IS (Image Stabilization)

Back to the top of my Canon 70-200mm f/4 L IS Review

Back to where you were in the Performance section

The Canon 70-200mm f/4 L IS' image stabilization works great. I get perfectly sharp shots 50% of the time at 1/8 of a second throughout most of the zoom range. Perfectly sharp means perfect tripod-equivalent sharpness as seen at 100%. At normal magnifications you can get perfect results at much slower speeds.

Read Why IS is Important to understand more about what these ratings mean.

Here are the results of my research with about 1,000 shots:

Percent perfectly sharp shots, Canon 70-200mm f/4 L IS on a 5D with IS OFF

1
1/2
1/4
1/8
1/15
1/30
1/60
1/125
70mm
0
27
33
83
100
100mm
0
5
40
83
100
135mm
5
38
67
100
200mm
0
3
5
70

 

Percent perfectly sharp shots, Canon 70-200mm f/4 L IS on a 5D with IS ON

1
1/2
1/4
1/8
1/15
1/30
1/60
1/125
70mm
10
20
80
80
100
100
100
100
100mm
0
33
50
100
100
100
100
135mm
20
33
50
60
100
100
100
200mm
0
20
50
50
83
83
100

Let's chart the slowest speed at which I get 50% of my shots perfectly sharp at each focal length, and with that, we can calculate how many stops we gain with IS.

"Real Stops Improvement" are how many extra stops I got, IS ON compared to IS OFF.

"Marketing Stops Improvement" isn't comparing the speed I can use from IS OFF to IS ON, but instead comparing the speed one can use with IS ON to the old-wives-tale speed of 1/focal length. That's called Lying with Statistics.

No IS
IS

Real
Stops Improvement

Marketing
Stops Improvement
70mm
1/40
1/3
3-2/3
4-1/2
100mm
1/40
1/8
2-1/3
3-2/3
135mm
1/40
1/8
2-1/3
4
200mm
1/100
1/11
3-1/6
4-1/6

It's easy to get sharp shots at 1/10 second at 70mm.

House at 1/10 second

Canon 70-200mm f/4 IS hand-held 1/10 sec. at 70mm, twilight, 1.3x camera, ISO 400.

 

bouganvilla at 1.2 seconds

Canon 70-200mm f/4 IS hand-held at 1.2 seconds at 70mm, twilight, 5D at ISO 400.

For Internet sizes, even one-second exposures are no problem. I could have done better here. TIP: In dim light, fire several shots in the continuous shutter mode and pick the sharpest later. Blur is a random event, so if you fire enough shots, you'll eventually get a sharp one even at very slow speeds!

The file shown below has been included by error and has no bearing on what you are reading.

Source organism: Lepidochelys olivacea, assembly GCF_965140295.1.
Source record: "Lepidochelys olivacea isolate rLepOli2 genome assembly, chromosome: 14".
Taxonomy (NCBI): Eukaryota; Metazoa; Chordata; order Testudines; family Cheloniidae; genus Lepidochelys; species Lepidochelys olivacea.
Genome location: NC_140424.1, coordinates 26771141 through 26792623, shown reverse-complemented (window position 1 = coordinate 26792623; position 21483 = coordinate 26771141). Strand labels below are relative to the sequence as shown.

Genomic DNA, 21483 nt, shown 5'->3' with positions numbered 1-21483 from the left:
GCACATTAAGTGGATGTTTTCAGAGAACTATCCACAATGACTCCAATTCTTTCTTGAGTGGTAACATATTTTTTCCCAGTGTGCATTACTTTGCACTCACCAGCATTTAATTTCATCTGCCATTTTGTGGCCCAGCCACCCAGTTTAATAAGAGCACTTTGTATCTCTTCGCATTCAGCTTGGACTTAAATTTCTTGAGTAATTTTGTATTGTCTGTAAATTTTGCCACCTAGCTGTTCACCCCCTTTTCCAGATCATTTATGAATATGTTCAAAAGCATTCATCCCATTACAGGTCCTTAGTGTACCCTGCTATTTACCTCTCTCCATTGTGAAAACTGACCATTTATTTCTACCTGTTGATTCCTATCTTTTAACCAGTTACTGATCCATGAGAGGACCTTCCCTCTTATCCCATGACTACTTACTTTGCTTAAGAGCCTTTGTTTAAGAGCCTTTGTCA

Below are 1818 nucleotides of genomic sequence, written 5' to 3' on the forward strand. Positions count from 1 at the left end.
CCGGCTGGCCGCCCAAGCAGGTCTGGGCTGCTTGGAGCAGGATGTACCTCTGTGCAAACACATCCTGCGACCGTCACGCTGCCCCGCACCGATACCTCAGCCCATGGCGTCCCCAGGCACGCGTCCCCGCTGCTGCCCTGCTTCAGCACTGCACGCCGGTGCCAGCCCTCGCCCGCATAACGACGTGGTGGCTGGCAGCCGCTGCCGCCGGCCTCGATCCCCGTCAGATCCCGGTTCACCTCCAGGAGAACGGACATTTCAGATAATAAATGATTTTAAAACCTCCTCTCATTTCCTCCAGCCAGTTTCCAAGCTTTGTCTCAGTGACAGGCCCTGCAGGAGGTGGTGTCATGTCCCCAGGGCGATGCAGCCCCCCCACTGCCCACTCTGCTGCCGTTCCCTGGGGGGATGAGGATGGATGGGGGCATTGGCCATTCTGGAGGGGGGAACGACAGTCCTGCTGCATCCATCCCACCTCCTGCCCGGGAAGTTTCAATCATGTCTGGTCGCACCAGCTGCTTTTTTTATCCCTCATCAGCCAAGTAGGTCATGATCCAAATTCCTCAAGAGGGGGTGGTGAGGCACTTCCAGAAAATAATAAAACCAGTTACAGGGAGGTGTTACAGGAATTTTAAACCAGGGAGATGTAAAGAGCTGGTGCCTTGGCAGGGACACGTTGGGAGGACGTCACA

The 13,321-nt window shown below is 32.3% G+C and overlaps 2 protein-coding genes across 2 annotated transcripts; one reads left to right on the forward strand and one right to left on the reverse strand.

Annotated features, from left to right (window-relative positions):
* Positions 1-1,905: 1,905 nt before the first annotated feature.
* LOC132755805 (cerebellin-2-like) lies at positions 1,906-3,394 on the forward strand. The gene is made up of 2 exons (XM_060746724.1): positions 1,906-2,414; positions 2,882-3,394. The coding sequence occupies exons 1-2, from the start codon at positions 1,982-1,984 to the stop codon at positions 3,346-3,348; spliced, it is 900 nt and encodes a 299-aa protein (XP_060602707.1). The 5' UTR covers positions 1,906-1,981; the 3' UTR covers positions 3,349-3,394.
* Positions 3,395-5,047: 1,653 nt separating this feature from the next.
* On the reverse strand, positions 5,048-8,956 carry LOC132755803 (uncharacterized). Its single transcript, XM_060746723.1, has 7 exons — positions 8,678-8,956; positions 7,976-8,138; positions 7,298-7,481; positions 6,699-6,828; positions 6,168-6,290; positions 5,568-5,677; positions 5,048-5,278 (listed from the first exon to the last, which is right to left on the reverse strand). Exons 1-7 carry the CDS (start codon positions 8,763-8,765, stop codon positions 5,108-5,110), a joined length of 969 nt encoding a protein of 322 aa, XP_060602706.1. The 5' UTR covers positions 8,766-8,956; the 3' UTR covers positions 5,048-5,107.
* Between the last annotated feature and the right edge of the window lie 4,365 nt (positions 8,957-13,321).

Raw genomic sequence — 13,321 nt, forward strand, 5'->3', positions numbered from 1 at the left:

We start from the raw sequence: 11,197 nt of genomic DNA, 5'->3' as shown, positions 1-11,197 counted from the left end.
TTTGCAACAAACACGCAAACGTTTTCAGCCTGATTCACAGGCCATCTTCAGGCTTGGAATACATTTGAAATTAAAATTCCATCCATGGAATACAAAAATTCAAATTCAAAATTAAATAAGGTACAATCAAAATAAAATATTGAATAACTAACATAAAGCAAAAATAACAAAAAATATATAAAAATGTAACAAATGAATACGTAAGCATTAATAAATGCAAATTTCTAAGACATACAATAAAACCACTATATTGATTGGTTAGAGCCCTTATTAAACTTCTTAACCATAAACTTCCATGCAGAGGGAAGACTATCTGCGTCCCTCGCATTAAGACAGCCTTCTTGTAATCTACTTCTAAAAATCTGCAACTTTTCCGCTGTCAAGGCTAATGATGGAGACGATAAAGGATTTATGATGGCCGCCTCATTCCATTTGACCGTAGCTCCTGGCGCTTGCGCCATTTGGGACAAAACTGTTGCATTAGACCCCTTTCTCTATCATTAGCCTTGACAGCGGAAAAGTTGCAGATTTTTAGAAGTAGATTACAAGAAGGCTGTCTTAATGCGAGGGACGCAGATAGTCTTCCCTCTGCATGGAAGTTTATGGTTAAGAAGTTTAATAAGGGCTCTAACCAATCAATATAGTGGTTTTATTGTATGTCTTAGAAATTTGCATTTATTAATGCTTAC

Percent perfectly sharp shots, Canon 70-200mm f/4 L IS on a Rebel XTi with IS ON

1
1/2
1/4
1/8
1/15
1/30
1/60
1/125
70mm
0
10
30
50
87
100
100
100
100mm
5
5
20
100
100
100
100
135mm
0
40
15
70
100
60
100
200mm
0
10
80
100
100
100

Noise

It sounds like something's running around inside as the stabilizer operates, and it clicks when starting and stopping. That's OK, since the insides are vibrating to counteract the motion of your hands.

Tripods

My Canon 70-200mm f/4 L IS is smart enough to know it's on a tripod and leave things alone if you leave the IS running, but you ought to turn IS off while on a tripod to save the batteries. The manual says IS reduces battery life by about 20%.

Mode 1 and Mode 2

Mode 1 is normal.

Mode 2 is only for tracking moving objects. Since I've admired Mercedes' R129 SL500/500SL ever since it came out in 1989, I'm honored that Canon chose to use an image of a woman enjoying this masterpiece to illustrate mode 2.

 

back to the top of my Canon 70-200mm f/4 L IS Review

Back to where you were in the Performance section

 

PLUG

If you find this as helpful as a book you might have had to buy or a workshop you may have had to take, feel free to help me continue helping everyone.

It also helps me keep adding to this site when you get your goodies through these links to Ritz, Amazon and Adorama. I use them and recommend them personally.

Thanks!

Ken

 

Caveat: The ads below come from a third party and I don't see or approve them. They are sent to your screen directly from a third party. They don't come from me or my site. See more at my Buying Advice page. Personally I get my goodies at Ritz, Amazon and Adorama.